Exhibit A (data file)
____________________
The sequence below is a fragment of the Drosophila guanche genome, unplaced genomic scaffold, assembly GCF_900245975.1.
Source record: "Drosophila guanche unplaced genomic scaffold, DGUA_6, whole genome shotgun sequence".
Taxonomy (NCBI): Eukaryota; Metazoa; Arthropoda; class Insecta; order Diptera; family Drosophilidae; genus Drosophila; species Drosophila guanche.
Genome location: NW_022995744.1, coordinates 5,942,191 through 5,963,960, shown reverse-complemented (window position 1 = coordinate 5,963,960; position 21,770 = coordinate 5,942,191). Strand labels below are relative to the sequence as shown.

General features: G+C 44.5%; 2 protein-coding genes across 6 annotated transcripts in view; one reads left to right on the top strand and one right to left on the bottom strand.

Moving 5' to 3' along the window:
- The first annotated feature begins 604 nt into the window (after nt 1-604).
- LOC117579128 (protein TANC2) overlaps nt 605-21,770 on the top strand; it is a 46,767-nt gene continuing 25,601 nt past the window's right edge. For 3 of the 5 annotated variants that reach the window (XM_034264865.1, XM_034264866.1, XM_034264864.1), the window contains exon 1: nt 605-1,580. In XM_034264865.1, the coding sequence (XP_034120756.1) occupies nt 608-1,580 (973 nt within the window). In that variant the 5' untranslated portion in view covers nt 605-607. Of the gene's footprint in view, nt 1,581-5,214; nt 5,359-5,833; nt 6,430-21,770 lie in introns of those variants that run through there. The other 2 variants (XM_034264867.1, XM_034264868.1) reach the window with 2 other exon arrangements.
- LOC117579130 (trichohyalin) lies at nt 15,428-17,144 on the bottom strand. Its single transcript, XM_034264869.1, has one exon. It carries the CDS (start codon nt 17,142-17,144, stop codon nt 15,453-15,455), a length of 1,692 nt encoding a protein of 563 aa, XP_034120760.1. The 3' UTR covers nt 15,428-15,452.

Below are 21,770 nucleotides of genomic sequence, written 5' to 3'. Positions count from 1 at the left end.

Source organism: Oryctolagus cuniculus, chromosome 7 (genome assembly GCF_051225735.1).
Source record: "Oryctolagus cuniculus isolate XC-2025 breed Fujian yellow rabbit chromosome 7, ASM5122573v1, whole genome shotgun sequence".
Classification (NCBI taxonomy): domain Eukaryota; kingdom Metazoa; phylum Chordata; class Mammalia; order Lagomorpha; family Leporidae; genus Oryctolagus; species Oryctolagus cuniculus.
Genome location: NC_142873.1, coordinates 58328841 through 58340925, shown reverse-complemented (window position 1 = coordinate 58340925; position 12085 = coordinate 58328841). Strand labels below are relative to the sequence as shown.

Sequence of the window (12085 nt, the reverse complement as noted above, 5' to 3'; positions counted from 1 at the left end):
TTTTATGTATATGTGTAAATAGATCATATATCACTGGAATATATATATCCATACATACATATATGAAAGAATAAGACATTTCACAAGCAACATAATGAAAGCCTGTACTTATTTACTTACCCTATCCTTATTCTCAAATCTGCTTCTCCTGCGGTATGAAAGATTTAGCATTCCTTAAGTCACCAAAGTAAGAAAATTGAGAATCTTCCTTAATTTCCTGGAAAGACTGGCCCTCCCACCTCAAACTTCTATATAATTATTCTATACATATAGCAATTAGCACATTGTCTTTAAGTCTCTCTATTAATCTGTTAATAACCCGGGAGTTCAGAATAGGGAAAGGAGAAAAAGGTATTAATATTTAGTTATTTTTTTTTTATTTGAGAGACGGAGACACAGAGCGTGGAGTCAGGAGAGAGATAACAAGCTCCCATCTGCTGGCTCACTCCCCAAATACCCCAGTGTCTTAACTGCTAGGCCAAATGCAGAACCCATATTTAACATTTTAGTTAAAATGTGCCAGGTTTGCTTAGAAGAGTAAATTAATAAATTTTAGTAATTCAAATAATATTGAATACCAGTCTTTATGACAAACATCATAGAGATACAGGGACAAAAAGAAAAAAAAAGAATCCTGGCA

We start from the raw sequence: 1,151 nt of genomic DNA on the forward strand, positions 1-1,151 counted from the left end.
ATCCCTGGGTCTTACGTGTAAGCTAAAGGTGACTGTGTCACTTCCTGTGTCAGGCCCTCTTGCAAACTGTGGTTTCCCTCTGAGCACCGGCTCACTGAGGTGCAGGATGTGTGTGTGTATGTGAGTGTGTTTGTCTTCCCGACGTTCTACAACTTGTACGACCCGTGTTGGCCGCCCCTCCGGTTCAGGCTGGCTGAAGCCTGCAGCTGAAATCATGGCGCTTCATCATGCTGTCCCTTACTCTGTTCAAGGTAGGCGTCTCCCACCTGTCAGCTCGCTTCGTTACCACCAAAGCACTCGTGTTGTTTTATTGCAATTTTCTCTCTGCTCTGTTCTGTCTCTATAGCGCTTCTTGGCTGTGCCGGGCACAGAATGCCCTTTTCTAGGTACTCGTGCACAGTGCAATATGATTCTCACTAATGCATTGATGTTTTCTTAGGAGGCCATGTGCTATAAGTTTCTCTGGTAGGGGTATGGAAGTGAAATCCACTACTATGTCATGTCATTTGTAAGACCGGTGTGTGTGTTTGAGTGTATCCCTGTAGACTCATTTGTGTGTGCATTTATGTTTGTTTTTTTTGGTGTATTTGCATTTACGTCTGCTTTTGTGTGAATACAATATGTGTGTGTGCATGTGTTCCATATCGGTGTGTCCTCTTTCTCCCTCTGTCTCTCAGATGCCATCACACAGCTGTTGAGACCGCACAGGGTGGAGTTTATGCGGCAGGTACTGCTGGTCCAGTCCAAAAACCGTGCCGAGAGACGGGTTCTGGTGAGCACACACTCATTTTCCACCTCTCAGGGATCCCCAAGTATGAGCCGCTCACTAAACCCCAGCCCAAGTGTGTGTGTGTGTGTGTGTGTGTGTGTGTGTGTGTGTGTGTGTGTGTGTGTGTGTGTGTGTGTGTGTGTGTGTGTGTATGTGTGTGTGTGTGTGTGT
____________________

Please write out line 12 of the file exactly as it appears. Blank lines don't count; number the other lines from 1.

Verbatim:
Source record: "Oryctolagus cuniculus isolate XC-2025 breed Fujian yellow rabbit chromosome 7, ASM5122573v1, whole genome shotgun sequence".